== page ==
The Q577 mutation in the critical N-trimer region could conceivably influence multiple stages of the entry process, leading to its effect on viral fitness. Using multiple methods, Weiss, et al. have investigated the effect of Q577R on Env structure and function. They have shown that the Q577R substitution leads to: (1) a more stable 6-helix bundle structure, (2) greater neutralization sensitivity to CD4 mimetics, and (3) decreased susceptibility to CD4-induced gp41 conformational changes that lead to viral inactivation [21, 22, 24, 28]. This wide influence of Q577 mutation on Env function supports the concept that both gp120 and gp41 modifications would be needed to restore viral fitness, as is seen in our PIE12-trimer resistant pools. However, there is little overlap between the Env modifications seen in our pools and those in naturally occurring strains with Q577R and in Q577R virus resistant to other entry inhibitors. As shown in an alignment of the ~ 750 Group M primary isolate Q577R Envs (out of > 50,000 Group M sequences from the Los Alamos HIV Sequence Database) with our PIE12-trimer resistant sequences, none of the candidate PIE12-trimer-resistant compensatory mutations are prevalent in the primary isolates (Additional file 4). Additionally, we did not identify any overlap of our specific compensatory mutations with those found in the other entry-inhibitor resistance screens with Q577R virus [15, 22,23,24].

Although none of our specific compensatory mutations are found in Q577R viruses resistant to other entry inhibitors, it seems likely that similar compensation mechanisms are used. In previous entry inhibitor resistance studies that include Q577R and for which gp120 sequence is available [15, 21,22,23, 28], compensatory mutations are found in CD4 binding residues (E426K), the V1/V2 loop (D167N), and in the V3 loop (R298K, S306G, I309M, T319I, and E322D), indicating that changes to gp120-based fusion determinants, such as CD4 and co-receptor binding, help restore gp41-based fitness defects. Our V1/V2 and V4 loop deletions may similarly affect Env function. Additionally, several V3 loop mutants that are similar to those identified in other resistance selections were found in some of our sequences (S306R, T319A).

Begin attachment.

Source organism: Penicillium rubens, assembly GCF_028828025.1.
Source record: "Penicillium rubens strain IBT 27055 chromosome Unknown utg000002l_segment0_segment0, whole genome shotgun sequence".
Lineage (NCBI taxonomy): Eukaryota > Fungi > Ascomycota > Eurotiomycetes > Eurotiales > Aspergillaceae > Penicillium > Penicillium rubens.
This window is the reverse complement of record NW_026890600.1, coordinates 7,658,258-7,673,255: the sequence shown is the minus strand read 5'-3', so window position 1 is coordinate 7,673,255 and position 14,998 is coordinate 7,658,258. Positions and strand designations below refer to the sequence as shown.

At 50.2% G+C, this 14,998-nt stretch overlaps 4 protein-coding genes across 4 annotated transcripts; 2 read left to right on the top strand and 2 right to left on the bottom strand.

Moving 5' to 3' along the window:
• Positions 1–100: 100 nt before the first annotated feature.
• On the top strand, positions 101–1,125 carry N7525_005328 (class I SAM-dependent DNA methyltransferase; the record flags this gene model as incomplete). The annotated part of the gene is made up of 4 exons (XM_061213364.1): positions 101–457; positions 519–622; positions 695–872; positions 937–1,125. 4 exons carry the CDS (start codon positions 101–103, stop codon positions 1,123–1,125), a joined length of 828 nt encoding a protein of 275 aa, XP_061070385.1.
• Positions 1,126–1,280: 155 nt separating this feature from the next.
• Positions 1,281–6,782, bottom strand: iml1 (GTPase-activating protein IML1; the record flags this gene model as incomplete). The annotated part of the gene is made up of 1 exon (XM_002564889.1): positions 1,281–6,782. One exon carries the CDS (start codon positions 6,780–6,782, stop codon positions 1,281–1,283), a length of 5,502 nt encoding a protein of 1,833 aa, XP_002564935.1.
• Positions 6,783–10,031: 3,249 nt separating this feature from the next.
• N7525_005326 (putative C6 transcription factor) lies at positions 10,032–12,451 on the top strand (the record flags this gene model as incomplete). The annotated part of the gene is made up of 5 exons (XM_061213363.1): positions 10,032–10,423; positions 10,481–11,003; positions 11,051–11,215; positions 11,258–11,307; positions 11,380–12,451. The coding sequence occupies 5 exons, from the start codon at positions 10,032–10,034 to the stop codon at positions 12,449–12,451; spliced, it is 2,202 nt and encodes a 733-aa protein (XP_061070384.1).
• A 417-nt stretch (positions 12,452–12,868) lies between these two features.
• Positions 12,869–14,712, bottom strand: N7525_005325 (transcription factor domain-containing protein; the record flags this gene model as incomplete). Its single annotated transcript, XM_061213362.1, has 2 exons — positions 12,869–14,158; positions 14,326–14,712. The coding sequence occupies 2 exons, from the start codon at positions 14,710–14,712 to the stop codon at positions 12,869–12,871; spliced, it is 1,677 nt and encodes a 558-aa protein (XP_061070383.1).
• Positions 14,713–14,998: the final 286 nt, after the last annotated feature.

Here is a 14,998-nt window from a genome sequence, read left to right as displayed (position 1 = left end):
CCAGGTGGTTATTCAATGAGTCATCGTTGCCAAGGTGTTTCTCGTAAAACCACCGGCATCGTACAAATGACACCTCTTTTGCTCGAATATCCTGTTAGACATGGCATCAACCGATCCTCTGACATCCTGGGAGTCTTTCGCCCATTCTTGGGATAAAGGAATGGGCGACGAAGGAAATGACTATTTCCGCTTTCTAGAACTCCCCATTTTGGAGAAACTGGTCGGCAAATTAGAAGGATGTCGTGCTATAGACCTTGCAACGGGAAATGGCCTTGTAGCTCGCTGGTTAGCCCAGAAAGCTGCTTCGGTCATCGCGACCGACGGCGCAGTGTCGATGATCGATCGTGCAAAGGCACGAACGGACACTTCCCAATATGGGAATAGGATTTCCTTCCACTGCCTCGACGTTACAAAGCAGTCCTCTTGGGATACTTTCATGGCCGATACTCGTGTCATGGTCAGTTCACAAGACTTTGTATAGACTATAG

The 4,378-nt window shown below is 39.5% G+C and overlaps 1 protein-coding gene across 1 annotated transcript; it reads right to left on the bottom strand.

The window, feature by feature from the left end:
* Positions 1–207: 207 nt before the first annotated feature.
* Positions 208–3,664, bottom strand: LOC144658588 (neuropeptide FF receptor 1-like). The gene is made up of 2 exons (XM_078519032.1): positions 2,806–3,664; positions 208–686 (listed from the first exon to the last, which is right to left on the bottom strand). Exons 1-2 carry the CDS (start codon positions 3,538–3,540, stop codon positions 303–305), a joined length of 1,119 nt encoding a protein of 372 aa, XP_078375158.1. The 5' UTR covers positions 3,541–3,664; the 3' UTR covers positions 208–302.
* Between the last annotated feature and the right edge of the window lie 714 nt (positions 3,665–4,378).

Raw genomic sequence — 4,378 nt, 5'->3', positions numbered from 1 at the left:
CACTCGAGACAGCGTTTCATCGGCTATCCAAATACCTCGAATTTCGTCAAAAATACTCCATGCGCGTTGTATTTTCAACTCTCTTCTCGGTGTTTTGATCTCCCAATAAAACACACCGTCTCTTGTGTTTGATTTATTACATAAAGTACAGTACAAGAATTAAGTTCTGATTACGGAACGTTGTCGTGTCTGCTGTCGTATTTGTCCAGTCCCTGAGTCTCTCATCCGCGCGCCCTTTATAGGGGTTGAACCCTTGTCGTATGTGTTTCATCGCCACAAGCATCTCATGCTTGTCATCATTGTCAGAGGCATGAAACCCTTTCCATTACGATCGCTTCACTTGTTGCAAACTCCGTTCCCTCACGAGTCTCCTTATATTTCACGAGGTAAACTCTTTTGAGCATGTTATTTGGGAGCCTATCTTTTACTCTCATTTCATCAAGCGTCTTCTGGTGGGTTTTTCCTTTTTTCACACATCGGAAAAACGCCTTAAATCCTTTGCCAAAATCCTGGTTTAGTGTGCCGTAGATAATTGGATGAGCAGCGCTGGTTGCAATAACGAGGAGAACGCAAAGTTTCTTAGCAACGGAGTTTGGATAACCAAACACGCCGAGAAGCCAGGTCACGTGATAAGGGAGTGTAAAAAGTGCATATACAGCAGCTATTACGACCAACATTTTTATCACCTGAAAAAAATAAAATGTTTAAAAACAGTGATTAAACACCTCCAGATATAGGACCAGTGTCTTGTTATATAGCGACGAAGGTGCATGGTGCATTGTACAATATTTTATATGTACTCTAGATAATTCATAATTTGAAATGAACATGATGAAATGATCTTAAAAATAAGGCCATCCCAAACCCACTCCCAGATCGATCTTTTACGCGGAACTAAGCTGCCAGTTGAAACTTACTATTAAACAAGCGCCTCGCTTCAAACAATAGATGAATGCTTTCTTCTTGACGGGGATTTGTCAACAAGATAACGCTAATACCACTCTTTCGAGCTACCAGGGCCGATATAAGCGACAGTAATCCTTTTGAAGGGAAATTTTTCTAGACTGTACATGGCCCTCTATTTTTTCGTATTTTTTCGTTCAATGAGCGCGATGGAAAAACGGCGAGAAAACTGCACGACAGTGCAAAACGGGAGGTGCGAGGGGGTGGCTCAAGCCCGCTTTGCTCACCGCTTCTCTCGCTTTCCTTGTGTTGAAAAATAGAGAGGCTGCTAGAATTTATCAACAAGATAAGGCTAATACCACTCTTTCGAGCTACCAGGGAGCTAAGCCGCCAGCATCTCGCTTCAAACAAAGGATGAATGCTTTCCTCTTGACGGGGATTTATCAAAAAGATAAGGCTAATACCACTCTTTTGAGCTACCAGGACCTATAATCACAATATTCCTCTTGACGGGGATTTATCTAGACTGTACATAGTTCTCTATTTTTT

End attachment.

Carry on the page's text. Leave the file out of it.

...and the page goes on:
The region of the HIV genome that encodes the highly conserved hydrophobic pocket (the target of PIE12) also encodes part of the Rev-Response Element (RRE), whose specific RNA structure is required for proper viral replication. By analyzing nucleotide accessibility to chemical modification, Legiewicz et al. [29] previously showed silent mutation at Q577 (codon CAG to CAA) is sufficient to induce structural changes in the RRE, specifically in stem loops III–V. Although our nucleotide sequences differ from that in the Legiewicz study (codon CGG for Q577R and AAC for Q577N), we similarly postulate an RRE structural rearrangement centered at the base of stem-loop V [30], the location of the 577 codon, that likely contributes to the fitness defect. Interestingly, Q550H and Q577R/N/K are observed in nearly all PIE12-trimer resistant sequences. The presence of additional mutations within the RRE, namely Q550H and a silent mutation at V583(GTG→GTA), suggest these may play an important compensatory role in restructuring the RRE. Indeed, the structural rearrangement induced by Q577 mutation seen by Legiewicz was maintained with a silent mutation at Q550. However, Q550 mutations are not observed in any of the 689 Q577R-containing primary isolates (Additional file 4). Residue 583 is variable in the Q577R-containing primary isolates, although only hydrophobic residues (valine, isoleucine, leucine, and methionine) are observed.

Compensatory mutations to changes in the RRE could also be found in Rev, which binds the RRE to promote the export of mRNA from the nucleus. Although our sequence analysis focused on mutations in env, 80% of the Rev sequence (exon 2) is encoded within this same genomic region. Three Rev mutations (env positions 2354, 2375 and 2435, leading to N86Y, G93W, and G113R in Rev while silent in Env) surfaced in our initial analysis (Additional file 1), but each is present in only one resistant pool, none are fully penetrant, and all are located in the predicted disordered nuclear export sequence [31]. Sequencing of rev exon 1 and functional studies of mutant Rev/RRE will be required to see if there are any meaningful compensatory changes in Rev.